As well as prettifying and enhancing my home environment – the soft furnishings part of renovations I had done in 2013 – I also had a strong urge to get every area of my life in order. My to-do list ranged from searching for a new dining room table and chairs to getting the outside of my house painted, making a will, getting my passport re-renewed, reviewing my home loan, ordering new curtains for my bedroom, re-designing my garden, de-mothing my wardrobe, and a fair bit of de-cluttering and paper shredding.

As a strategy for coping and holding it together, it was fairly successful, but I can’t pretend it was restful. The impulse was not just to block out the grief but to keep my life moving forward. Maybe if I stood still for any length of time and got too enmeshed in my feelings, I would get stuck and stagnate. And then what? When someone close to you dies, you are super aware of your own mortality. Who knows how long any of us has got on this planet? Especially in today’s world of political and environmental instability with a Twitter-addicted, trigger-happy ego maniac in the White House.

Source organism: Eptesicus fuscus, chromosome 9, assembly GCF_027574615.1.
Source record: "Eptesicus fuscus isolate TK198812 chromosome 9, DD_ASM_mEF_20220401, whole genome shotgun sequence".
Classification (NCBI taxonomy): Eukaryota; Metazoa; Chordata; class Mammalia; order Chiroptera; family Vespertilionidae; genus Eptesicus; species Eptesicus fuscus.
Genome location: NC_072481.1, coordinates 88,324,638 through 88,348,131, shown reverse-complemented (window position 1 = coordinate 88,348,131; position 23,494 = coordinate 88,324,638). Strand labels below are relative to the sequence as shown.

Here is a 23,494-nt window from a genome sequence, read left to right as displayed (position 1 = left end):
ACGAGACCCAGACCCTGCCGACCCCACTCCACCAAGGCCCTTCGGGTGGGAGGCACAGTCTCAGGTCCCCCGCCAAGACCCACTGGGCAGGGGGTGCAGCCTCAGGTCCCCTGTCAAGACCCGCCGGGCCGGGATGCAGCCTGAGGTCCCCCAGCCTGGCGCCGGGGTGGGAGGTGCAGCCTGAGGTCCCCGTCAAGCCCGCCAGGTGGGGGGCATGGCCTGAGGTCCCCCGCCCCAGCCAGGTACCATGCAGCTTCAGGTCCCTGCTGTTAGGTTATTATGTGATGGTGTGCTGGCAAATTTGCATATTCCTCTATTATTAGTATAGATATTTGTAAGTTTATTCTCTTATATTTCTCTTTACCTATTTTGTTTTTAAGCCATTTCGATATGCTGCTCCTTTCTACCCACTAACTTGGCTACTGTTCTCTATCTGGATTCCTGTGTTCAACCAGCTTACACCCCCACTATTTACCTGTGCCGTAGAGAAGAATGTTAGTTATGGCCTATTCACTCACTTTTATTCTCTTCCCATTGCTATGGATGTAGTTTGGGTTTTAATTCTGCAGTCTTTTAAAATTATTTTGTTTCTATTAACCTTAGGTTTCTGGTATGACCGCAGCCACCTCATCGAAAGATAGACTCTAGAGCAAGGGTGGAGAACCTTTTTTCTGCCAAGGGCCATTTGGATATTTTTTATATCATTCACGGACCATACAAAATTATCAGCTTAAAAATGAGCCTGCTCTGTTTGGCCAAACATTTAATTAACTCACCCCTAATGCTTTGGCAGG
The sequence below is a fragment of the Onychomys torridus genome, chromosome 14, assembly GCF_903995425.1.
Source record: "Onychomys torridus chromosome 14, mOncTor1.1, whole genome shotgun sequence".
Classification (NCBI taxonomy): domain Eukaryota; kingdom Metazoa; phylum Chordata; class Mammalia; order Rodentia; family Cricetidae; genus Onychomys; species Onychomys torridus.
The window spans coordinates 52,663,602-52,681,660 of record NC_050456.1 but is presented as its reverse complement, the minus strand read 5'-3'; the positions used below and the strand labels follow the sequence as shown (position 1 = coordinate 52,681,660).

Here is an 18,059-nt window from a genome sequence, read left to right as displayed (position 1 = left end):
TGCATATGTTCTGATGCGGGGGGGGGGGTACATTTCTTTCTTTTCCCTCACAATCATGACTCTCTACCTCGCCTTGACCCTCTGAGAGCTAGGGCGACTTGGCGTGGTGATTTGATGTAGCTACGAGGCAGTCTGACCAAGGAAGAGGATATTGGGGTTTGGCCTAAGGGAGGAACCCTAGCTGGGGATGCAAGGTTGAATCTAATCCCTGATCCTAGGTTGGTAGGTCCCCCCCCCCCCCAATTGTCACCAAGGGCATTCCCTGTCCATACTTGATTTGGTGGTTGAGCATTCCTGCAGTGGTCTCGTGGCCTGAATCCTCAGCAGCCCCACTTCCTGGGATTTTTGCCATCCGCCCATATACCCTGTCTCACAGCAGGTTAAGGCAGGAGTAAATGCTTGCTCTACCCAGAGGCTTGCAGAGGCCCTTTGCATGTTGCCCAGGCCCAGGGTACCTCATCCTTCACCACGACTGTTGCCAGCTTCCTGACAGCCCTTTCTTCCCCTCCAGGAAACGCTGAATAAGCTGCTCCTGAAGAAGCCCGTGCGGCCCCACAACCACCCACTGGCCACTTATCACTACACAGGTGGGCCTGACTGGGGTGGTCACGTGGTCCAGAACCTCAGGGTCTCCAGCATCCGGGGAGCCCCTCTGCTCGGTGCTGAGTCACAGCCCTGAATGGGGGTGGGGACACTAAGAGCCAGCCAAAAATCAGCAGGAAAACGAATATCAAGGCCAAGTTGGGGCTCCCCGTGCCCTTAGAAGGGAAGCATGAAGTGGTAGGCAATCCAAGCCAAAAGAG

I was a woman on a mission flogging somewhat obsessively round furniture stores starting with the big brands progressing to more quirky shops selling custom made furniture, pre-loved and vintage. Then there was the quest for curtains and bringing home fabric sample books and agonising over colours and patterns, plodding through the legalese of the first draft of my will – it’s still incomplete as I find it hard to imagine a time when I will no longer be around. It all feels a bit surreal deciding who gets what and where I want my ashes scattered – perhaps half here and half in England to honour both of my homes, or is that too much to ask of my Trustees – and do I need to leave them an airfare as part of the package? With inflation factored in, how much should that be? What will the world look like by then – I am hoping it is a good 30 years off.

Oh, and then there was the punishing obstacle course travel insurance claim related to changed travel plans back in January. In this case, I had to produce a 2-year medical history of my recently deceased father, along with a form signed by his doctor to prove he had not been expected to die when he did. Talk about salt in the wound. That was one of about eight documents I had to assemble as proof that my claim was kosher. My father’s medical history ran to 96 pages – happy reading insurance people I thought with a tinge of schadenfreude. Doggedly (sorry, Bertie, for putting negative connotations on a canine word) I stuck with it and won.